With these objectives in mind, the Government's trade policy statement, Trading our way to more jobs and prosperity, released by the Minister for Trade and Competitiveness Dr Craig Emerson on 12 April 2011, sets out five guiding principles:

Consistent with these principles the Government will continue to pursue improved market access for Australian exporters in global markets. The number one priority is to achieve multilateral trade outcomes through the World Trade Organization (WTO). At the regional level, the Government will continue to pursue trade liberalisation through APEC and other regional trade arrangements. The Government will also pursue high-quality, comprehensive bilateral free trade agreements, where these will benefit both Australia and our trading partners.

Australia and the WTO

As a founding member of both the WTO in 1995 and its predecessor, the General Agreement on Tariffs and Trade in 1947, Australia has a longstanding commitment to the multilateral trading system operated by the WTO. This system provides the framework governing world trade. Members agree on legally binding rules that provide important certainty for their exporters. Members can use the WTO's dispute settlement system to uphold these rules.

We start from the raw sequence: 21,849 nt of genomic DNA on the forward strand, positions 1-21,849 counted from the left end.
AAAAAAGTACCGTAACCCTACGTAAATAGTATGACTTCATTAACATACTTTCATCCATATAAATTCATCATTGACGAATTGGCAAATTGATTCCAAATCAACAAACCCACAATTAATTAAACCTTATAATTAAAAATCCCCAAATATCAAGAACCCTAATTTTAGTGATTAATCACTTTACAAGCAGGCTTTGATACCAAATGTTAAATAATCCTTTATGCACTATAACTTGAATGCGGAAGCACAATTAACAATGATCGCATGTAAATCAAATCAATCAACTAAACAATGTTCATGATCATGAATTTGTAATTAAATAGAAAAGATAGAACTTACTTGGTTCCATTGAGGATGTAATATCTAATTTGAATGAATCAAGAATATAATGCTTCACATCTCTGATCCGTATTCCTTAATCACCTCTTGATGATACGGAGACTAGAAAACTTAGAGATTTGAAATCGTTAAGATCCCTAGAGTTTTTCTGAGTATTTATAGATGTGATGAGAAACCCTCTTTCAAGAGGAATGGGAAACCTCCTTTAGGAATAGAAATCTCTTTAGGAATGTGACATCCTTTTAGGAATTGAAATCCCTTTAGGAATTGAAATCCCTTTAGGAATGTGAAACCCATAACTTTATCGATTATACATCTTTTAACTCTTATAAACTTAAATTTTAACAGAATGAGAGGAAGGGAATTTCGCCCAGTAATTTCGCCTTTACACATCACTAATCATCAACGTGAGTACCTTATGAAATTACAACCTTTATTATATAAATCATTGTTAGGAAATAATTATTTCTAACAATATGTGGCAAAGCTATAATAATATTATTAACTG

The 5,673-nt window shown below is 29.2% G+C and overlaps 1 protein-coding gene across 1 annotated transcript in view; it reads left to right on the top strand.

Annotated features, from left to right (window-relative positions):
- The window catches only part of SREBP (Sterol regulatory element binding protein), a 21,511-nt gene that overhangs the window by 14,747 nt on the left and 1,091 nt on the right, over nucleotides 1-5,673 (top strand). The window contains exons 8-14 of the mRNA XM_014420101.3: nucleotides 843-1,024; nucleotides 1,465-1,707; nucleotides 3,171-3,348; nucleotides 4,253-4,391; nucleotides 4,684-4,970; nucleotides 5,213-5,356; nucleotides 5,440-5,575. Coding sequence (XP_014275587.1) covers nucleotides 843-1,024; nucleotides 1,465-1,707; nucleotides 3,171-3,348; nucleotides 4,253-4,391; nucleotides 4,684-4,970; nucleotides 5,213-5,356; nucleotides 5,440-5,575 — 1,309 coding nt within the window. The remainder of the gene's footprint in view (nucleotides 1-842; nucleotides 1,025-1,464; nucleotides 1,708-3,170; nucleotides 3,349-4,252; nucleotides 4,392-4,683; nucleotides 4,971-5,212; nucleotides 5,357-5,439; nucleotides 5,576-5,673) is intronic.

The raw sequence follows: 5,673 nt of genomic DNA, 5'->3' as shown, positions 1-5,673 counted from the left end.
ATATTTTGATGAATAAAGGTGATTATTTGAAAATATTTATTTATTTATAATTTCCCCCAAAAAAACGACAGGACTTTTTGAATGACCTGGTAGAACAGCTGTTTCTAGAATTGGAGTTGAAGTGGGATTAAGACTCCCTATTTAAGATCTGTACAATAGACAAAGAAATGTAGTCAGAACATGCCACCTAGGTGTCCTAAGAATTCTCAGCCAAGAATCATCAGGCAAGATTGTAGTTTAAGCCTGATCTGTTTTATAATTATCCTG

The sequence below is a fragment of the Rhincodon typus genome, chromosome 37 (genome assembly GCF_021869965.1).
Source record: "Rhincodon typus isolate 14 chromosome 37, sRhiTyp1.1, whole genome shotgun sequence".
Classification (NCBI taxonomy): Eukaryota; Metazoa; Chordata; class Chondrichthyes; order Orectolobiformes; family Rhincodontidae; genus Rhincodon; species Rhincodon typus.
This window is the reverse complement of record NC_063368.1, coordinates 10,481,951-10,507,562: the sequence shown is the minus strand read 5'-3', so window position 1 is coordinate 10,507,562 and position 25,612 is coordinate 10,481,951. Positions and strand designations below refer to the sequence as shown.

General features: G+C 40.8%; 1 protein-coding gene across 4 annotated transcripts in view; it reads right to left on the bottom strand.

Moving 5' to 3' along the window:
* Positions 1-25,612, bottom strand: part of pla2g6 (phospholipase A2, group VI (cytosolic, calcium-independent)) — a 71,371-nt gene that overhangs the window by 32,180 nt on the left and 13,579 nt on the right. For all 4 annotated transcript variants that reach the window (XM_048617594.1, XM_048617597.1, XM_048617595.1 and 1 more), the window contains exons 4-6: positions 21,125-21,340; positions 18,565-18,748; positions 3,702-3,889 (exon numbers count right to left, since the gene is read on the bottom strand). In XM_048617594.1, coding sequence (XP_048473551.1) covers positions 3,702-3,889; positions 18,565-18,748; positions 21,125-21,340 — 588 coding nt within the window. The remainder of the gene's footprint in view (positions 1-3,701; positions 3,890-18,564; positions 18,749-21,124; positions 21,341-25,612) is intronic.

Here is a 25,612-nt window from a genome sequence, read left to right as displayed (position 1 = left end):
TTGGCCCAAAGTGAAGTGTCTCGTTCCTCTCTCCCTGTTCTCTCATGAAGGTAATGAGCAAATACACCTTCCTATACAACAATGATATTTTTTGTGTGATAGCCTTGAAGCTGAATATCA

Australia also works actively to maintain these rules through participation in WTO committees. The committees provide the opportunity to discuss trade issues amongst WTO members. They also enhance transparency by requiring WTO members to notify them of measures they intend introducing that could affect trade.

Australia is deeply committed to opening markets through multilateral trade negotiations in the WTO. Through such negotiations – including the current Doha Round of trade negotiations – Australia seeks market access for Australian exports across various negotiating sectors, including agriculture, industrial goods and services.

Agricultural Trade

The Australian Government is committed to the WTO agriculture negotiations, as this sector remains one of the most highly protected. Positive outcomes in these negotiations will be of great benefit as Australia exports around 60 per cent of its agricultural production. In the WTO agriculture negotiations, Australia's key objectives are to achieve a substantial improvement in market access; deep cuts to trade-distorting farm subsidies; and the elimination of all forms of agricultural export subsidies. Our active engagement in the WTO committee process, together with our involvement in WTO disputes, helps ensure that other countries are abiding by the existing trade rules for agriculture.